This story might be short, as I only have a handful of days in this next country to write about. Actually, I spent longer waiting for the entrance visa approval than I was actually on location, but somehow this makes it even more thrilling for me that I’m able to drop in on a whim like this.
The relatively new nation of South Sudan is not a place many travellers get to explore. Formed in 2011 when the mostly-christian South split from the Islamic-majority of the rest of Sudan after long civil war, and subject of significant fighting still; conflict has scarred the area. As is often the case in such locations, the United Nations has several disciplines deployed, and most “outsiders” who come to the country have some connection to this work or military. Myself included.
I came with a few preconceived ideas of what I’d expect when I arrived. My company has had staff there since last June, and I saw photos and heard stories, but that does nothing to dampen my subtle excitement when my flight finally touched down in the country’s Capital. I love arriving at airports like this, where I walk off the aircraft outside and immediately feel the atmosphere of the place, then cross the hot tarmac to a crowded concrete room and wait for my luggage, exactly the same as the vastly different people around me. It just feels like the start of adventure to me!
One of the things I knew about the country before I arrived was the red dirt and desert-like conditions. But as it turns out, South Sudan is much more diverse than I’d originally thought. I only spent my short time in 2 cities, but I was told that “next time” I come back I must go see the national parks and wildlife migrations and the river deltas and mountains. So hopefully one day I can!
In the midst of this city is a gorgeous oasis, The Acacia Village Hotel in Juba. I had two nights here and would have happily stayed way longer if the choice were up to me! I spent my free time birdwatching in the courtyard and consuming my body weight in tropical fruit. But this wasn’t a vacation I could extend, and early Monday morning the base manager took me to get my access ID and off to the next location for work.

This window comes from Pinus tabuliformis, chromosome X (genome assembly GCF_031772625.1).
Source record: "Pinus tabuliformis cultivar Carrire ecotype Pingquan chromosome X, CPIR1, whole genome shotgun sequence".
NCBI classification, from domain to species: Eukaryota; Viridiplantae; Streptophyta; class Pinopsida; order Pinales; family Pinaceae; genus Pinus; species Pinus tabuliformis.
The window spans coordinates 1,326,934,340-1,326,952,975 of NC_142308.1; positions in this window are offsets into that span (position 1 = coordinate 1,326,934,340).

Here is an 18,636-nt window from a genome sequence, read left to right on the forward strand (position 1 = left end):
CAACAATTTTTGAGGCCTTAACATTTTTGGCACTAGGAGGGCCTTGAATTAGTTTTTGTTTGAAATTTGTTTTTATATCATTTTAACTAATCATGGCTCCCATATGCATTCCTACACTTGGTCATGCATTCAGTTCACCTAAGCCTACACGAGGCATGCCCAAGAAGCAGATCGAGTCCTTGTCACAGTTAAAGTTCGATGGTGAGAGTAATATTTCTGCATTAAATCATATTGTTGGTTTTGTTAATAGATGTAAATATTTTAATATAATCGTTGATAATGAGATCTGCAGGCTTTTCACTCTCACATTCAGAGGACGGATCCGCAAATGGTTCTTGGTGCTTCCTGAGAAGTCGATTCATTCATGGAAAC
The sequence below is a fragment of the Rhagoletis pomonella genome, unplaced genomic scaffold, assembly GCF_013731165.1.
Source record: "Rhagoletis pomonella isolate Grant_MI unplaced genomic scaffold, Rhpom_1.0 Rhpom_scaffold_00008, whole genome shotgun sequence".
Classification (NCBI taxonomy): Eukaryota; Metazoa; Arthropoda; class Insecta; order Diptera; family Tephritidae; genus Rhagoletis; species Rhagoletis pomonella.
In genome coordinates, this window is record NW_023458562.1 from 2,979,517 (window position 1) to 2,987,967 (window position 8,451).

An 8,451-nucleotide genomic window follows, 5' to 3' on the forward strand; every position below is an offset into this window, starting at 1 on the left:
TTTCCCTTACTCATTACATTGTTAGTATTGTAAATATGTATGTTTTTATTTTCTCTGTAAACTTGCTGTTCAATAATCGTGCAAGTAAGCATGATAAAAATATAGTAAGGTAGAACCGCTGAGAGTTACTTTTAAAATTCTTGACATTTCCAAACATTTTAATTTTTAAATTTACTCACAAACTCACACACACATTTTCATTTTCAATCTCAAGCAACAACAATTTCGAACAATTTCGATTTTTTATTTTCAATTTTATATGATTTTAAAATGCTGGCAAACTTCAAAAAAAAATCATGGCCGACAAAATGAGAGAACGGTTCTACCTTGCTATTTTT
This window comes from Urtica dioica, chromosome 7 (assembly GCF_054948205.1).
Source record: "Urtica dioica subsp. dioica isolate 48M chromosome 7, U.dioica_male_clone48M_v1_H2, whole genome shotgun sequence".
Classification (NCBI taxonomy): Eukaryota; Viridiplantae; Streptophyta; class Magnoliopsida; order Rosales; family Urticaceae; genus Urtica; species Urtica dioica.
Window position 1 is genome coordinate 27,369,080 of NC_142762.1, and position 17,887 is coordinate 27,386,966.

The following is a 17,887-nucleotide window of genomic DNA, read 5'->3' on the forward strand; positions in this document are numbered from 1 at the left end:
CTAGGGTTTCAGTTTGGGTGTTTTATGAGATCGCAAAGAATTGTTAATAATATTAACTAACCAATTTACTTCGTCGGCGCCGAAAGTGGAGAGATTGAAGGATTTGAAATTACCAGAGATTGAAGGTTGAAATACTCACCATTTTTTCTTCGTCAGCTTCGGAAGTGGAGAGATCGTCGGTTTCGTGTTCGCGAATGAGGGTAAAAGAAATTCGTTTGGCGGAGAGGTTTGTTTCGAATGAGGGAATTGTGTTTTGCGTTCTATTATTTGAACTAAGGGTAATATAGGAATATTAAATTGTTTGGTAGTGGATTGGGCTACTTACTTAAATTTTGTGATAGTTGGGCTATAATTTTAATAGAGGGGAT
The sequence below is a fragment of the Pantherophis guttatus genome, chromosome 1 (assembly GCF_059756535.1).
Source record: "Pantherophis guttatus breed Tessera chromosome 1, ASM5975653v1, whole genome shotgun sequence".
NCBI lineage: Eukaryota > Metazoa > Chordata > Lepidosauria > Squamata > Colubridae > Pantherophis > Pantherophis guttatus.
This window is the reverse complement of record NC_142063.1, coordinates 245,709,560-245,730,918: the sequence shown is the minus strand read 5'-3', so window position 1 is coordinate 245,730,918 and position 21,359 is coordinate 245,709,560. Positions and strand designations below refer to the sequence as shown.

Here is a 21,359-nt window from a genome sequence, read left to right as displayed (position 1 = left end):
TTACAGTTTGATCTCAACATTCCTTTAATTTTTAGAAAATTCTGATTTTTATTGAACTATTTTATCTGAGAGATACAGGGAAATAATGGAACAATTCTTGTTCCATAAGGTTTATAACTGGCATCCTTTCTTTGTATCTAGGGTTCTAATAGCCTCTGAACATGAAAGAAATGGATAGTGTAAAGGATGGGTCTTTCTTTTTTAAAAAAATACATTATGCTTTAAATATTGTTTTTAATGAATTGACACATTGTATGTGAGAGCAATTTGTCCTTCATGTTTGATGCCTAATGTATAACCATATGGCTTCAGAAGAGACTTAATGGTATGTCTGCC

My company has an aircraft and crew here, and my job was to ensure we were operating properly and as safely as possible, and to also check in with and encourage the crew who have been working here. It’s one thing for me to pop in to places like this for a few days; easy for me to romanticize and enjoy, but I have no doubt it would be significantly different to regularly spend 6 week rotations working in conflict conditions. I give them credit.
There’s not much I can actually write publicly about work details or the area we were at, but I do want to take you on a quick tour of “home base”. Here’s a snapshot of life as I saw it.
At the camp we’d often see these birds – which were equally fascinating and frightening. I’m not sure it’s clear from my photos, but picture a vulture about 4 feet tall. Eek!
I have so much more that I wish I could write about my four and a half days here, it was an absolute whirlwind and I feel like I was there for double that time. If you see me in person feel free to ask me to share more stories.
Until next time,